The term non-compete agreement is thrown around a lot in the corporate world, but a document actually needs a few things to be considered a valid, binding non-compete agreement. If you are unsure about whether or not an agreement you made is legally sound, then schedule an appointment with a law firm. We are equipped to answer any questions that you have about trade secrets, non-solicitation & non-compete agreements.
What is the Goal of a Non-Compete Agreement?
A non-compete agreement can prevent one of your workers from leaving your business and immediately joining up with a competing business. It can also prevent them from creating their own business that would directly compete with you.
This makes sense from a company’s point of view. Training an employee and teaching them the ins and outs of a business can take a lot of time and money. No one wants to invest in an employee, only to have them turn around and join a competing firm. Such an agreement can also help a company protect any trade secrets, the things that set it apart from other competing businesses.
A non-compete agreement cannot last forever though. Generally, they can only cover a period of time lasting six months to a year after the employee left the company. Whether the employee left on their own or was terminated does not usually affect this length of time. An agreement also usually needs to have a geographical component. For example, a company in New York can make someone sign an agreement, but if that former employee moves to a completely different geographic market where the company does not compete they should be free to get a job in their field despite the non-compete agreement.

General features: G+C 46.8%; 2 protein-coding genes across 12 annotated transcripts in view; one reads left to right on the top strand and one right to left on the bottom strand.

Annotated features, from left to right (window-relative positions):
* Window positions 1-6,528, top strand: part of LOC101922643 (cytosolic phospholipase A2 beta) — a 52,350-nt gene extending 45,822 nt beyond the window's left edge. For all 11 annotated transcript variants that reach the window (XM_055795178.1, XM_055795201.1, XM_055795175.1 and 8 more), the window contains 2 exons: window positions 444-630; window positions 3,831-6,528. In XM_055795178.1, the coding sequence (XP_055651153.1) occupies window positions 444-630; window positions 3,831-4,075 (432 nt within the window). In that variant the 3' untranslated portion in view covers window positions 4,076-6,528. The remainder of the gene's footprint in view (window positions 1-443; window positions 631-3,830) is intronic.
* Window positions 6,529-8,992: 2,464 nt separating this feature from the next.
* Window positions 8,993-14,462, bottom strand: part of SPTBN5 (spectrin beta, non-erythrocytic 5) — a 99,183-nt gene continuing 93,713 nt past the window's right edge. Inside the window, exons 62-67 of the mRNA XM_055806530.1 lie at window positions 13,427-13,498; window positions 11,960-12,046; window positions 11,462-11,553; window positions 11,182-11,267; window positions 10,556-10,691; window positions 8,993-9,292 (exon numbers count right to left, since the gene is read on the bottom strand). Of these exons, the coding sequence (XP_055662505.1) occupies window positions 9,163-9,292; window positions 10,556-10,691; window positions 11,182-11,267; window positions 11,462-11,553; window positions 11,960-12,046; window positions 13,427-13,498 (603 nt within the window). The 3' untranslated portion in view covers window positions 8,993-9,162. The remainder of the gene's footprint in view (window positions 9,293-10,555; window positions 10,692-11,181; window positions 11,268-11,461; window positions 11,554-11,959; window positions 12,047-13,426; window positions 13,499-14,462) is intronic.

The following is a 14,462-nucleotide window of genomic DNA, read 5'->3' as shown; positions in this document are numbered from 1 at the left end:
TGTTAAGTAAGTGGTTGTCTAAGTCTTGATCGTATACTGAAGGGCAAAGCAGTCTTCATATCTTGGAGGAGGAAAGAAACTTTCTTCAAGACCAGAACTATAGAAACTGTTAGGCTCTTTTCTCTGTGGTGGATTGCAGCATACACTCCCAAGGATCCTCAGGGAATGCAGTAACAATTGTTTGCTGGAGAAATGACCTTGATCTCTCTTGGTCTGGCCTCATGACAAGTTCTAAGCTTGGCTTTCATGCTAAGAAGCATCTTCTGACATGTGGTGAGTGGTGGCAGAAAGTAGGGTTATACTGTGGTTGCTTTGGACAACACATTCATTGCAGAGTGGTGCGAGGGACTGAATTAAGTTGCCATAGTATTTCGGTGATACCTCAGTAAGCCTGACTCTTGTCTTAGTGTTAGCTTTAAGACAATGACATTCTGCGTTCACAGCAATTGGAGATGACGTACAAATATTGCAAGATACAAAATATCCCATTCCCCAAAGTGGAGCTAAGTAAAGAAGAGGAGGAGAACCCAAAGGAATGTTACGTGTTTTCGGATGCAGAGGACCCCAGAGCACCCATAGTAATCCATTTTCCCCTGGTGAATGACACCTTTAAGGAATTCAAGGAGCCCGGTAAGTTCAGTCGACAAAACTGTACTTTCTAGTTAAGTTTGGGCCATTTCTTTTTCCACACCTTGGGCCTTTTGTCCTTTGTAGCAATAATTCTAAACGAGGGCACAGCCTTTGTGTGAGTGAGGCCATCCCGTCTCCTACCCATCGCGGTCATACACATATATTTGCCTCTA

How Can I Ensure that a Non-Compete Agreement is Legally Binding?
If you are going to craft a non-compete agreement, you need to make sure that it meets state law requirements. Otherwise, it is going to just be unenforceable.
There are a few requirements that a non-compete agreement must meet in New York. It must:
- Be necessary to protect the employer’s interests
- Not be harmful to the public
- Not create an undue hardship for the employee
- Be limited in scope
That last part refers to the time it lasts and its geographic scope, which we already mentioned. If an agreement does not meet these standards, you could end up with a completely unenforceable document that does not protect your company at all.
Contact Our Law Firm Today
If you need to draft a non-compete agreement or a similar document, make sure that it is done right the first time. Contact David A. Gallo & Associates, LLP and learn more about how we can help you craft legally binding agreements that can protect you, your employees, and your company. Schedule a consultation today.